Hong Kong has always been a city of contrasts. Wealth, a free economy, a feisty media and rule of law have always contrasted with poverty, crowding and claustrophobia.
This year marks the 25th anniversary of the fall of the Berlin Wall. But the Korean Peninsula remains stifled by a wall of division," stated South Korean President Park Geun-hye. In a landmark address to the U.N. General Assembly, President Park made the bold assertion, "I call on the international community to stand with us in tearing down the world's last remaining wall of division."
The specter and shadow of international terrorism tragically clouds the opening of the U.N. General Assembly session, yet again. The growing menace from ISIS/ISIL jihadi terrorists threatening the sovereignty of Iraq and Syria goes beyond the Middle East and now extends to possible terror strikes in Western Europe and the United States.
Presidents, prime ministers, kings and potentates are gathering in New York for the 69th General Assembly of the U.N. But as diplomats come together for the annual general debate which begins on Sept. 24, there' s a cloud of political and social unease greeting delegations from the 193 member states; issues ranging from regional wars, to humanitarian crises, nuclear proliferation, the spread of infections disease, and the scimitar of ISIS terrorism.
Speaking in the somber shadow of the September 11th anniversary of the terrorist attacks on America in 2001, U.S. President Barack Obama sought to stake out an ambitious military and political strategy to degrade and defeat the new surge of Middle Eastern terrorism now sweeping Iraq and Syria.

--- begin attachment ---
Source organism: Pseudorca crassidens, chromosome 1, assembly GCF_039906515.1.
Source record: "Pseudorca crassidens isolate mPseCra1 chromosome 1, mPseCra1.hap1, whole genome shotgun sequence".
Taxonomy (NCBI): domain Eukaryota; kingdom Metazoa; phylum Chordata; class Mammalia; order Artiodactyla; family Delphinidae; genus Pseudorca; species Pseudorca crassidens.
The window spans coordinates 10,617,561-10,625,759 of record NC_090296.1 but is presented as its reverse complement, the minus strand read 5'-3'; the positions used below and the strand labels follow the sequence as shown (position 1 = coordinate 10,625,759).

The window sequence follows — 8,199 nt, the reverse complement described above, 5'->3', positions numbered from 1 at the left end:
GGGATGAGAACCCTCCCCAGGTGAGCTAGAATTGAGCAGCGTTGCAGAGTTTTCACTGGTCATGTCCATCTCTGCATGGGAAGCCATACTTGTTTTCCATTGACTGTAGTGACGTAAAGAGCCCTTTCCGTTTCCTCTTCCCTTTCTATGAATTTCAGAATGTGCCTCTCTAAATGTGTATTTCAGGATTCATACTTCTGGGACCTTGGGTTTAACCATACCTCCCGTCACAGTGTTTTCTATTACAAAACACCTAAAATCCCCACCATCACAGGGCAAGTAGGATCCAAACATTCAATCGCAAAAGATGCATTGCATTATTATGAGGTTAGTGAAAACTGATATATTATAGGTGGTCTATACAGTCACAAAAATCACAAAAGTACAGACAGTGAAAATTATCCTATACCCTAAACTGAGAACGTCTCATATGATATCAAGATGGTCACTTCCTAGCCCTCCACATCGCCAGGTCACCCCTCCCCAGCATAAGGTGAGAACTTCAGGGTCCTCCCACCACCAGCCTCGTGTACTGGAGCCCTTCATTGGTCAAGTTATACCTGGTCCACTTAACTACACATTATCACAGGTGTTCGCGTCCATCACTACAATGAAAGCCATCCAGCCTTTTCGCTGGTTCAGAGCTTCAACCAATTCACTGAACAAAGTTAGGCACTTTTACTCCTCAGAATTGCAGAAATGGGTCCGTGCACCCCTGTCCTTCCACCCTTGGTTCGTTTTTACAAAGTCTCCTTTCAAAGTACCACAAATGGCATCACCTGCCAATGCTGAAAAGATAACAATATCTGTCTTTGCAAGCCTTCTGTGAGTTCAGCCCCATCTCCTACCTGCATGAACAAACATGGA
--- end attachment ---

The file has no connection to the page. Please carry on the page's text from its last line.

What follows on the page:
In what can only be described as a plague on both your houses, an U.N. investigative panel has issued a specific and sickening verdict on the ongoing violence in Syria's civil war.
The countdown started in Sarajevo in June 1914, the conflagration followed in August. The assassination of Austrian Archduke Franz Ferdinand by a Serb nationalist set in motion a series of events in which the great European powers marched, with near lockstep, into a war that would devour seventeen million people, devastate nations and dismantle empires.
Far from the sputtering conflict, the war of words, and the diplomatic jousting between Russia and the West over the future sovereignty of Ukraine, there's a lucrative business deal unfolding in the French Atlantic port of St. Nazaire. There amid the construction cranes and buzzing machine shops of one of France's largest naval shipbuilders, two new steel grey ships are taking form; both being amphibious assault ships for the Russian navy.
The headlines seem from another era; that of Christian persecution by militant Islam in the Middle East. Yet the modern political responses to this age-old conflict appear as ambivalent to what has emerged as an organized attempt by the militant State of Islam to impose a caliphate both on Christians as well as more secular Muslims.
Truth is often stranger than fiction. The horrific event over eastern Ukraine, that of a civilian airliner being shot out of the skies by a high altitude Sam 11 missile, seems almost the improbable grist of a thriller novel or a pilot episode of the TV series 24 .